Question Details: I purchased a car over a year ago and have just found out that the car was used as security on a previous owner's loan that hasn't been paid. The finance company now says I have to pay the outstanding debt or they will take my car. What can I do?
Filed under Consumer Law | 1980 View(s)
If you purchased the car privately and a finance company had a registered security interest in the car at the time you bought the car, then they will have the right to claim the car from you.
However, there are some exceptions to this rule:
Exception 1: If the car was worth less than $2,000 at the time the previous owner used it as a security. If you think it was less than that, ask the finance company to prove that the car was worth more than $2,000 at the time the loan was taken out or the credit contract was signed by the previous owner.
Exception 2: If at any time between when the security interest was created and when you bought the car, the car passed through a registered motor vehicle trader.
Exception 3: If there was something wrong with the information which the finance company included on the Personal Property Securities Register (PPSR) – for example if the registration or Vehicle Information Number is incorrect.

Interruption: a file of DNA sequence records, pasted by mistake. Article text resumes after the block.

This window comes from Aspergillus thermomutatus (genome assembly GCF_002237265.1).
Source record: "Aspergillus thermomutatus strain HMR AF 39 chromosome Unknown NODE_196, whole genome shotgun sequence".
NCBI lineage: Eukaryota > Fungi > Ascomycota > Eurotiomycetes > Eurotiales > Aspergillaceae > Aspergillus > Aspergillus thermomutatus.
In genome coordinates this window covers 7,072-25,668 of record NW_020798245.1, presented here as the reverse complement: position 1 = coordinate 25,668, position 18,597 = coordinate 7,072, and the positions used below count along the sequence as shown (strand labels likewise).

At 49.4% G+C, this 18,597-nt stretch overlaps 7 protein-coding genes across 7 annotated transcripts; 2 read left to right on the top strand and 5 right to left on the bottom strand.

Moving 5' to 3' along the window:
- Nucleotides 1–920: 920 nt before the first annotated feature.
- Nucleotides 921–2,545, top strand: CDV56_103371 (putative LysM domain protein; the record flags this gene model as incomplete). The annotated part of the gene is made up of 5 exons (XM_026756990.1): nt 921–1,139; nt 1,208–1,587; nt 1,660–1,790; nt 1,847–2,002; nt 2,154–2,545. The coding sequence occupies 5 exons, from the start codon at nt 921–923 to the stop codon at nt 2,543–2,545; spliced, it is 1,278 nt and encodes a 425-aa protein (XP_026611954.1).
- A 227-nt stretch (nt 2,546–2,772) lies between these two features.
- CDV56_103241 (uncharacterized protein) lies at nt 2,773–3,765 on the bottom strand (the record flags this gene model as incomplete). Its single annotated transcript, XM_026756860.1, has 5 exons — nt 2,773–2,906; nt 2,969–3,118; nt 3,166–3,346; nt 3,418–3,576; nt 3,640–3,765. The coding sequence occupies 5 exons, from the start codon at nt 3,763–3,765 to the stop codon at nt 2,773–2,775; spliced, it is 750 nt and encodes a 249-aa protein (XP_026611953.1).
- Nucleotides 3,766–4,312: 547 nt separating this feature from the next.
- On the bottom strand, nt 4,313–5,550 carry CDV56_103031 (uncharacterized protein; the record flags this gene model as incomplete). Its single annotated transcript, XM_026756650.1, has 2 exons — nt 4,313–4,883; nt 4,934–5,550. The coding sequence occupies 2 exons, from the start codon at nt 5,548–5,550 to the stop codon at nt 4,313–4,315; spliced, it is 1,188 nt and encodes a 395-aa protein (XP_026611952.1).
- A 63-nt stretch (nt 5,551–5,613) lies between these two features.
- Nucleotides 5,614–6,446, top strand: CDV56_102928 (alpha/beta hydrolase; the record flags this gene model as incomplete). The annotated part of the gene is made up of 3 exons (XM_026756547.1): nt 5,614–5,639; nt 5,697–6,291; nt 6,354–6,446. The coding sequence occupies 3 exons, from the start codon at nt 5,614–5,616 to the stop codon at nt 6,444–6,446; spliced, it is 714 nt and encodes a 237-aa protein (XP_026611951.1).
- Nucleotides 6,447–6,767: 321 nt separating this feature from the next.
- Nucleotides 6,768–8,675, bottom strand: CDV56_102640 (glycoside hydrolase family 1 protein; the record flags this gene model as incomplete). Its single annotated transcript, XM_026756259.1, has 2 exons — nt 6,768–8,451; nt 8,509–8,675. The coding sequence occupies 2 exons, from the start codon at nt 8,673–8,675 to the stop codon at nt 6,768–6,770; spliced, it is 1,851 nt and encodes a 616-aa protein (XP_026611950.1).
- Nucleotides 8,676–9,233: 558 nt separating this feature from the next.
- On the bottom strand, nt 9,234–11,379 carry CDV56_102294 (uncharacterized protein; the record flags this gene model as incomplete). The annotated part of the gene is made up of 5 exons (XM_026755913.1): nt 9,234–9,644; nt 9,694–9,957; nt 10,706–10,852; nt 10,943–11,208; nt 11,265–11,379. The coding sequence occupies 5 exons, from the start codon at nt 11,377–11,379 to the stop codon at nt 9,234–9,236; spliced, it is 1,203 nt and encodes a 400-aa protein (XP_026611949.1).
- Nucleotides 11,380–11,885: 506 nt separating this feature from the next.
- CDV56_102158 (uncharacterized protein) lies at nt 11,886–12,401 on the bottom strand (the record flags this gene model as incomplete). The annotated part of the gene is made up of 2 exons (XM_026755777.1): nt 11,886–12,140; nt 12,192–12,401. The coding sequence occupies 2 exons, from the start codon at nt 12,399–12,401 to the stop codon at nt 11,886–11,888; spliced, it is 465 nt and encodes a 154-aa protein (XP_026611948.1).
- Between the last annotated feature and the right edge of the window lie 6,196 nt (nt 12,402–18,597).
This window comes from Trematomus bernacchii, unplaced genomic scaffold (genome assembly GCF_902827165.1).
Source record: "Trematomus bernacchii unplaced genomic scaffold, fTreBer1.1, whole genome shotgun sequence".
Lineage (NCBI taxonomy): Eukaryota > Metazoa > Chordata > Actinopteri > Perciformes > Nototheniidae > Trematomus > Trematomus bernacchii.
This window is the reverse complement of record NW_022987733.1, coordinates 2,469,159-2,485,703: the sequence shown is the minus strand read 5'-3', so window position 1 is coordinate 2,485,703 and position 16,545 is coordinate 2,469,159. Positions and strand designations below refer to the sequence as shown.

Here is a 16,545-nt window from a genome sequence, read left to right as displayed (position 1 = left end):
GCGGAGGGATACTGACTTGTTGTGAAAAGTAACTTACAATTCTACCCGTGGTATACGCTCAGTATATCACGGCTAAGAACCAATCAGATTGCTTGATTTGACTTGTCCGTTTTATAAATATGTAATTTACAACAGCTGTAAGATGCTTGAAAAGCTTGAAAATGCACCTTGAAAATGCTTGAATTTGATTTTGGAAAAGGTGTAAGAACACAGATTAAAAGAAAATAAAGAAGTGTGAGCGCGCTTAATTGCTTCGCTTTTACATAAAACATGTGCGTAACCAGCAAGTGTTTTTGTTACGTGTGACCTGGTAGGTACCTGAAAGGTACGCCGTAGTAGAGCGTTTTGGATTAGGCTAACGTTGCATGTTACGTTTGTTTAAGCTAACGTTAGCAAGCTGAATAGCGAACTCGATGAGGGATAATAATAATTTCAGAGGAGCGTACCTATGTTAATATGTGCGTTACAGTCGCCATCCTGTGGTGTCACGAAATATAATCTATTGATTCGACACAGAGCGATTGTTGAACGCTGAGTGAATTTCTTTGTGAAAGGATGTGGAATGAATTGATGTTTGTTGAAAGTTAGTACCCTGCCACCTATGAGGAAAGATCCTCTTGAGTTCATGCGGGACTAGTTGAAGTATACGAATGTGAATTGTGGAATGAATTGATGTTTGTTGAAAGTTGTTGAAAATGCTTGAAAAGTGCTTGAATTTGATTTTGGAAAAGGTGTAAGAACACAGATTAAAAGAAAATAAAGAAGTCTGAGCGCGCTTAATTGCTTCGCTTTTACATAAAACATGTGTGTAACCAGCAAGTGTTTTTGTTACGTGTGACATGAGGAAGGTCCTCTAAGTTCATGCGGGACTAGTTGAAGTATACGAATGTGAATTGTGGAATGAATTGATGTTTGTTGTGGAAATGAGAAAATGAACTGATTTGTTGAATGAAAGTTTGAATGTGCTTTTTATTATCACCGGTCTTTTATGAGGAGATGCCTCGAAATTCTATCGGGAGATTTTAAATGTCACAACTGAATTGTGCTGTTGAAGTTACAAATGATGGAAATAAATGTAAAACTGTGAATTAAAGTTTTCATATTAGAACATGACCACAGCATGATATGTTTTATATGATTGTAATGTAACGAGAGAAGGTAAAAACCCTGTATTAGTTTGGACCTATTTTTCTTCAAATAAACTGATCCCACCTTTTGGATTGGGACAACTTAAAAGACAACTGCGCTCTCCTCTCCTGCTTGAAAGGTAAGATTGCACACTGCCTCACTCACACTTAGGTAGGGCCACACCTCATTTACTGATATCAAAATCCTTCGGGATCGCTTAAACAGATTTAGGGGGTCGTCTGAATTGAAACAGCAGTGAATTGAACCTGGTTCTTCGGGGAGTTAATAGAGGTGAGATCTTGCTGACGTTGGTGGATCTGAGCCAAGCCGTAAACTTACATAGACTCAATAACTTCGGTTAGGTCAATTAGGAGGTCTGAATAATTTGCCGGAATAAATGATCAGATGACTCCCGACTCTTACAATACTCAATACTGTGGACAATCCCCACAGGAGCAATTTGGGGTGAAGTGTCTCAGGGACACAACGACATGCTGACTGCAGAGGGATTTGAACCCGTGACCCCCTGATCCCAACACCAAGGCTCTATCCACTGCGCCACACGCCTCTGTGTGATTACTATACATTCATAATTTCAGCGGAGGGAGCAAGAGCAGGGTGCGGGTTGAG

We recommend collating all the information you have regarding the purchase of your car and visiting you local Community Law Centre to discuss what options are available to you. To find your nearest Community Law Centre, please visit this website: www.communitylaw.org.nz
For more information regarding money oweing on motor vehicles, please visit this website: www.consumeraffairs.govt.nz.
Answered 30 Oct 2013. The IMPORTANT NOTICE below is part of this answer.
The answer provided above is intended for general informational purposes only and cannot be
considered a substitute for face-to-face legal advice. It should not be relied upon as the sole
basis for taking action in relation to a legal issue. Laws change frequently, and small
variations in the facts, or a fact not provided in the question, can often change a legal
outcome or a lawyer’s conclusion. No liability whatsoever is accepted by the authors or
publishers of the answer, for loss, damage or inconvenience arising in any way from the use of
this site. While each answer has been published by a lawyer with a practising certificate, that
person may not necessarily have experience in the particular area of law involved.